IT SAID IN THE NEWSPAPER I work for that some of this town's black politicians have decided to back the expected reelection bid of Marion Barry lest their disunity pave the way for the election of -- horror of horrors and get your women and children indoors -- a white. There goes the neighborhood.
In fact, the newspaper article mentioned only two politicians -- the mayor and City Council Chairman Arrington Dixon -- but race is so dominant a political factor in Washington that just about everyone seems to assume that both blacks and whites have a collective stake in the outcome of the mayoral election. The Post article put it this way:
"The rationale for a pact between Dixon and Barry is that black Washingtonians must unite behind someone or run the risk of losing even their current limited home-rule control of the city to whites, or to a black candidate controlled by whites." The reason I have italicized the work "their" is because it illustrates how some people apparently think that if a black is mayor, then all blacks somehow benefit. The flip side of that, of course, is that if a white is elected, whites benefit and blacks either do not or, worse yet, suffer.
This is the trickle-down theory of racial politics. I am tempted to run out into the street and ask the first black person I meet how life has improved for him or her since the election of Marion Barry, which followed, after all, the equivalent of a lifetime under Walter Washington. By now, things ought to be just wonderful. And then I would dash out to the West Coast and ask the first white Los Angeleno how awful things have become since Tom Bradley became mayor.
The truth, of course, is that the election of a specific black or specific white tends to make a big difference only to the people around him. They do get rewarded and they are better off, but this phenomenon has nothing to do with race. It has to do, instead, with good old patronage and while it may trickle down a bit, it does not trickle down very far and not exclusively on the basis of race. Patronage, you will discover, is an equal opportunity phenomenon.
One of the problems with injecting race into politics is that it assumes a common interest for each race. Thus, whites are thought to have one agenda and blacks another, but anyone who has ever spent more than a day in this town would realize that this is not true. When it comes to agendas, there isn't much difference between a middle-class black family and a middle-class white one. Their concerns are schools and public safety and city services, and I for one doubt if anyone cares about the race of the mayor if the garbage doesn't get picked up.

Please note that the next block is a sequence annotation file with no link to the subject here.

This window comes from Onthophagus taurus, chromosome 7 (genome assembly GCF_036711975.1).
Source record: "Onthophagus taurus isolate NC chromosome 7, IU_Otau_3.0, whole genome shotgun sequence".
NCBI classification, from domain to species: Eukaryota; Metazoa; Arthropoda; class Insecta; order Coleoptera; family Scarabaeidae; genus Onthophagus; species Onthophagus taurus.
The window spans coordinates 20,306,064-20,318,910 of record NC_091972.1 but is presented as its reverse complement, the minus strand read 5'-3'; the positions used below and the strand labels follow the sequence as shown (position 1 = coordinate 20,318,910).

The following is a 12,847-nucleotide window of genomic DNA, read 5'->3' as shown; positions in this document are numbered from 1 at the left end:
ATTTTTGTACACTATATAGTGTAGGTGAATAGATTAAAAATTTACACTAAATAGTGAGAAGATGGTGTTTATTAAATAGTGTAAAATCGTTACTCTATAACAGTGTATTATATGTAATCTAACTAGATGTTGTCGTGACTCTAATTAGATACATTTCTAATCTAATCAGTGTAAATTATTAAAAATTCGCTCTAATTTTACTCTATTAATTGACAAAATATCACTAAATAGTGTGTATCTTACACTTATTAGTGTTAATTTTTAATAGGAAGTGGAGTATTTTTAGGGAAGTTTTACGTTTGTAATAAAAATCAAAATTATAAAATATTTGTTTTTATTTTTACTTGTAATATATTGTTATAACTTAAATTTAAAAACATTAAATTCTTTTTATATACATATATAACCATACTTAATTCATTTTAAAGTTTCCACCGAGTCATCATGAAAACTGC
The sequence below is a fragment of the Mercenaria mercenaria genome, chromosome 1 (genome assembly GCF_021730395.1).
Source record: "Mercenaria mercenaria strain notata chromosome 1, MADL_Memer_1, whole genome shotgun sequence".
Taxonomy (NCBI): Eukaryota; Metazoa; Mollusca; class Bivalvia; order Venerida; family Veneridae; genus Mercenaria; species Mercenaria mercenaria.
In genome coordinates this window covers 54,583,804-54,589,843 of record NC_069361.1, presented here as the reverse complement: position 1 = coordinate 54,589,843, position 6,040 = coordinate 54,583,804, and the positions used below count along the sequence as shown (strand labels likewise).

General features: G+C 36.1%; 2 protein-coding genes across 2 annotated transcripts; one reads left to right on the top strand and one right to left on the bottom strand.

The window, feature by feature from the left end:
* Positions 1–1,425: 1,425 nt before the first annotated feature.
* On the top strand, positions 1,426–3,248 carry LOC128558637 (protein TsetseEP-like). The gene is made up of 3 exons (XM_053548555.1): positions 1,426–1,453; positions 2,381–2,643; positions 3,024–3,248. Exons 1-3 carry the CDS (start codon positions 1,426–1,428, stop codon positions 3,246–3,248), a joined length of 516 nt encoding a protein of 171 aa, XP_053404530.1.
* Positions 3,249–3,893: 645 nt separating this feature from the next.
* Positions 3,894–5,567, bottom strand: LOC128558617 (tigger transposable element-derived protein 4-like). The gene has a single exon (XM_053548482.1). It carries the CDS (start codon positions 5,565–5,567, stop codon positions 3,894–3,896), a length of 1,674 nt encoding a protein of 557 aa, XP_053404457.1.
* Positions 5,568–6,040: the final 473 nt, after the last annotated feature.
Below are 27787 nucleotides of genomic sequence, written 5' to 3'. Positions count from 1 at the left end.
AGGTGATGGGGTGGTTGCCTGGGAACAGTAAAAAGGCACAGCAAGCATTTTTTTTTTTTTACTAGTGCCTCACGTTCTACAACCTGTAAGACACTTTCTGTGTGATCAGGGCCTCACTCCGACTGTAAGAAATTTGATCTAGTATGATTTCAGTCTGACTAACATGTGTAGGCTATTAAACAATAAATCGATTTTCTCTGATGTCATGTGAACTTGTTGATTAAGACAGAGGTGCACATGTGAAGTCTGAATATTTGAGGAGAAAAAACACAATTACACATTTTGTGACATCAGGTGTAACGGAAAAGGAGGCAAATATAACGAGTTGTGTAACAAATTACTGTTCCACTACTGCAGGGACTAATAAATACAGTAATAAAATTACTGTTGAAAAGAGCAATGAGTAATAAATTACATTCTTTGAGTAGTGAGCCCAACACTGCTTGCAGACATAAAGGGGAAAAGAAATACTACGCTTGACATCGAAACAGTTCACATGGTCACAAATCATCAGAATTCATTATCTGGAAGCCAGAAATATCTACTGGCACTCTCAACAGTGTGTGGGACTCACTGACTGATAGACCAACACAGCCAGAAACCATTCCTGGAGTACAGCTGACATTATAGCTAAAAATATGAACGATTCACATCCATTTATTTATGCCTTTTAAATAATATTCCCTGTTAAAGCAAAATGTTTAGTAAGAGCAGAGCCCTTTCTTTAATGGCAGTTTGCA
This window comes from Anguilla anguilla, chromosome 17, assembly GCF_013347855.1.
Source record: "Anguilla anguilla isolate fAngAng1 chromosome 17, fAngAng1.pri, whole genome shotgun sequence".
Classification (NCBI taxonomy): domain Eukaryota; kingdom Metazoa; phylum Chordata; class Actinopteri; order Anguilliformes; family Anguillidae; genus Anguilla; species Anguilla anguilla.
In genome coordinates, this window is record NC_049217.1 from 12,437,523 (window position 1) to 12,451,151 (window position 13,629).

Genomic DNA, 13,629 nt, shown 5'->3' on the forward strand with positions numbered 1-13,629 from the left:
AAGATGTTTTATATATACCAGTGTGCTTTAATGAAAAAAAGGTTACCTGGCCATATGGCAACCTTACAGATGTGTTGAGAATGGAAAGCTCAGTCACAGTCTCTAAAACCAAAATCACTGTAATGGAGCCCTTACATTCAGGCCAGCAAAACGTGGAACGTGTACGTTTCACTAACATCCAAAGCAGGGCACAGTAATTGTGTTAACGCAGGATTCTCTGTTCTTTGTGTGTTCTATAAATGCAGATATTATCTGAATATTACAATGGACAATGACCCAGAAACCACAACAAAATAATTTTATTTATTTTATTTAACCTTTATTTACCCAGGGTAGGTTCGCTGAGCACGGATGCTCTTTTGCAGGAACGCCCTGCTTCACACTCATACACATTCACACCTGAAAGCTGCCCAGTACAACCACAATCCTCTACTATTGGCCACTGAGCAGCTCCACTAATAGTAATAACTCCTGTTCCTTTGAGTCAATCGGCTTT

Anyway, all this talk about race would be perfectly harmless if it did not obscure issues that really matter. Notice, for instance, how there is little talk about plain old political positions -- about programs and ideas and ideology, about the budget or even what has happened to the public libraries. These are the things that really matter and they happen to matter a lot more to the people of this city then does the race of their politicians.
No matter. The politicians continue to talk about race and the reason for that has nothing to do with race itself, but with politics. It is a way to exclude, to divide, to reduce the competition. In Washington, race serves the purpose of the old political clubhouse. What counted there was loyalty and patronage and not such effete concerns as ideology or government programs.It is the same now with race. Once you are the "right" race it doesn't seem to matter what your politics or ideology is. It's your race that counts. Bring up the question of race and people stop thinking.
But race should really count for little. It's probably true that in general, a black person would be more sympatico with the black majority of Washington, maybe even with the black underclass. But we don't vote for people in general, we vote for specific people who offer specific programs. Being black or being white is not a program, not an idea, not an ideology and to talk about it as if it were is just another lie politicians -- white, black, yellow or whatnot -- tell the people. It is a way of covering up, of disguising failure, of asking people to suspend judgment on performance and instead rally around soley on the basis of race. If it works, color us all neither white or black. Color us patsies.